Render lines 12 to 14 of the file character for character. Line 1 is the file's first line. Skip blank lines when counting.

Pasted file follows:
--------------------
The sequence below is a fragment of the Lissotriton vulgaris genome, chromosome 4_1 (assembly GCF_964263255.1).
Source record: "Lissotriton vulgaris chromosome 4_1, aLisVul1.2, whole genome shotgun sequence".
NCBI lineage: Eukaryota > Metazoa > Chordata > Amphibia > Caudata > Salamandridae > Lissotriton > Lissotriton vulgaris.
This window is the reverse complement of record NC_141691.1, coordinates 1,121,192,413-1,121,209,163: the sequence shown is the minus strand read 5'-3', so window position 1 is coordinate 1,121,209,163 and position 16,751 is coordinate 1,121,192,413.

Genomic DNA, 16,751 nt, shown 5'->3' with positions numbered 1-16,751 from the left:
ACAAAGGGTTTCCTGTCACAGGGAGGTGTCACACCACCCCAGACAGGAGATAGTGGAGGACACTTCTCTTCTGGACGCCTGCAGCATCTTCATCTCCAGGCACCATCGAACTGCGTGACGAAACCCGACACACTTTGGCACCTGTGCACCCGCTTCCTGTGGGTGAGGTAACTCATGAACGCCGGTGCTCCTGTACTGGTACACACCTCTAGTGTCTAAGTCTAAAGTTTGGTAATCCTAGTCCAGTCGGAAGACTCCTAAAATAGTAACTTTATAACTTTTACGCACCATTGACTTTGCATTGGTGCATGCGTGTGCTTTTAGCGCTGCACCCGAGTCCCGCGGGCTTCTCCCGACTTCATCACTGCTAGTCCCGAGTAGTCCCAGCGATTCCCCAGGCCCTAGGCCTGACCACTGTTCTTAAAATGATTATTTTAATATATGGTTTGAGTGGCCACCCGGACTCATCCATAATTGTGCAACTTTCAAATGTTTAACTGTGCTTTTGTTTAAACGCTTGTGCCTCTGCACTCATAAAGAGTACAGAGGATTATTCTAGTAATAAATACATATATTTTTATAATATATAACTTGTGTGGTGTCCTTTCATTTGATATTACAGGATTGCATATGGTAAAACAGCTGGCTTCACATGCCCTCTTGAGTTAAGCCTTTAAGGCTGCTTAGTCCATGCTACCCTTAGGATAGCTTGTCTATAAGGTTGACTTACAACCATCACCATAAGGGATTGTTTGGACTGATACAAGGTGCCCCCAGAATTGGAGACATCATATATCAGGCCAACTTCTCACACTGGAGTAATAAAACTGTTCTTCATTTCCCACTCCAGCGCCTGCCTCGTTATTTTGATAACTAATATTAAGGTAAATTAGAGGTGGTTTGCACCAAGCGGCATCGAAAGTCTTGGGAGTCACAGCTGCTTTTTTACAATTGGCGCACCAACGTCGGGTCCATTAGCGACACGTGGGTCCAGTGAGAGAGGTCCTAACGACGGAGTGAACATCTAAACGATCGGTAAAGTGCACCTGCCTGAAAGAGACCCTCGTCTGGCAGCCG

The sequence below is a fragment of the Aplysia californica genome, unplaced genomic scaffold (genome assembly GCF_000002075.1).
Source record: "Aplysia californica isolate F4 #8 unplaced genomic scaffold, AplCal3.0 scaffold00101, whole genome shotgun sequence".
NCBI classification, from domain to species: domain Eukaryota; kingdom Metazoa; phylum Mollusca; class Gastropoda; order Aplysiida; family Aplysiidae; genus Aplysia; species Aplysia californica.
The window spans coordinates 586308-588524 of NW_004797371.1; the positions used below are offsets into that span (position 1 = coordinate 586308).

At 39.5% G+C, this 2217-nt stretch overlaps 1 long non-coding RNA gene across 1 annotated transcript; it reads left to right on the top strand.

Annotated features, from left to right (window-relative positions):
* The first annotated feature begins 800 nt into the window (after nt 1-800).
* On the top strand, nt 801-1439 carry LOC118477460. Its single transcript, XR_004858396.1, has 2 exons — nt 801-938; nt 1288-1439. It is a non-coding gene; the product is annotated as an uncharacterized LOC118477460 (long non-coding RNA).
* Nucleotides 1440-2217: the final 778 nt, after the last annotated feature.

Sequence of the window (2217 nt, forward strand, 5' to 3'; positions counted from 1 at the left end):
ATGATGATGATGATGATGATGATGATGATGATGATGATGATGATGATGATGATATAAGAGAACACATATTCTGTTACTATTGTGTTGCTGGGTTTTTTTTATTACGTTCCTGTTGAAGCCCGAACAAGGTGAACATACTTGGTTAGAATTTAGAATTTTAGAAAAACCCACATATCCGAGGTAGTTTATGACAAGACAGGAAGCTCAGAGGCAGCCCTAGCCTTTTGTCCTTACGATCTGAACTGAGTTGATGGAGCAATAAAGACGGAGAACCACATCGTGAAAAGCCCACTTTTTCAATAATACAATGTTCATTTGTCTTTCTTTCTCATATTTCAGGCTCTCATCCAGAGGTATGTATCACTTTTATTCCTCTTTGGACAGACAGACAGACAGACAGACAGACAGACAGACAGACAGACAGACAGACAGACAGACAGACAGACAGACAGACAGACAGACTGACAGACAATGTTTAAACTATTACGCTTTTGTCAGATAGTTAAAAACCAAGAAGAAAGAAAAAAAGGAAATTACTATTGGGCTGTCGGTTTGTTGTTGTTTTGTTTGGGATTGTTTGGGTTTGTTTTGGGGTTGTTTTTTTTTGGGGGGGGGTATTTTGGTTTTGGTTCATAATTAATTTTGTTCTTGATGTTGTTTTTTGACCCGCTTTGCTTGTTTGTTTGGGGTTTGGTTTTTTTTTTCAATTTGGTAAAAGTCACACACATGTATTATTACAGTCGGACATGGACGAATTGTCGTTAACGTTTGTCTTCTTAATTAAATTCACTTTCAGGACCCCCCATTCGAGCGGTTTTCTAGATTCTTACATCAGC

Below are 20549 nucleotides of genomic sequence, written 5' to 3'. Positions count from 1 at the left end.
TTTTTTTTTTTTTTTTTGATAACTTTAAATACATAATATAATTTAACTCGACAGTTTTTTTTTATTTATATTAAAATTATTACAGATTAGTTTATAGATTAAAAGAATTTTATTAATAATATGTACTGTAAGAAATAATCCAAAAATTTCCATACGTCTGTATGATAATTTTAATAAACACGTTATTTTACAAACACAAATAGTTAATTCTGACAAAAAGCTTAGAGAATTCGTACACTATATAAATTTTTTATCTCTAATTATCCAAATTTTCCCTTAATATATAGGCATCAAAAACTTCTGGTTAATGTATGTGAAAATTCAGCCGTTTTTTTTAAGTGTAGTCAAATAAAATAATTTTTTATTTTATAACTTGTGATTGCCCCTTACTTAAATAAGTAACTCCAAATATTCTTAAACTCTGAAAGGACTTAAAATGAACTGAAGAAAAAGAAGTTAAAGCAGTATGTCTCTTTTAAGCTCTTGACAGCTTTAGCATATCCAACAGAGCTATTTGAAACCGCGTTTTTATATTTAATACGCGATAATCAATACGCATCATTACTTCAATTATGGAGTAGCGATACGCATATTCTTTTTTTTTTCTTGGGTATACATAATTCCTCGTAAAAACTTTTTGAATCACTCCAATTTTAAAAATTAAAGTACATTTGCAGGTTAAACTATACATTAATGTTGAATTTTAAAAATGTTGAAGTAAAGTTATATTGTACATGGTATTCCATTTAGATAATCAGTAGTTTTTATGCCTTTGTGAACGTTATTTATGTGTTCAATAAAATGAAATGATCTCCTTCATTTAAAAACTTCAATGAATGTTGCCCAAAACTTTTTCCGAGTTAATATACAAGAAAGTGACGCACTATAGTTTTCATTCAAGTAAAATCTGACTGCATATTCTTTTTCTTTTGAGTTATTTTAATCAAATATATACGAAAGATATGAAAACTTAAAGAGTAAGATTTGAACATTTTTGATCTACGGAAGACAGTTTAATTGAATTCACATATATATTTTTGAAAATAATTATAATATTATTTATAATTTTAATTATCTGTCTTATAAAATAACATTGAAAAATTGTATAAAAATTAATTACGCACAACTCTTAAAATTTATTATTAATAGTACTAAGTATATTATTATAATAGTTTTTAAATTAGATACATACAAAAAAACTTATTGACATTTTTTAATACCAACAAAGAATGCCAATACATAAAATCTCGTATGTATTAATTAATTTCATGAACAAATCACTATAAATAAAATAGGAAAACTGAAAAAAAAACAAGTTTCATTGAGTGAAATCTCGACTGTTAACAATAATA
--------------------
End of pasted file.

Annotated features, from left to right (window-relative positions):
* The first annotated feature begins 800 nt into the window (after nt 1-800).
* On the top strand, nt 801-1439 carry LOC118477460. Its single transcript, XR_004858396.1, has 2 exons — nt 801-938; nt 1288-1439. It is a non-coding gene; the product is annotated as an uncharacterized LOC118477460 (long non-coding RNA).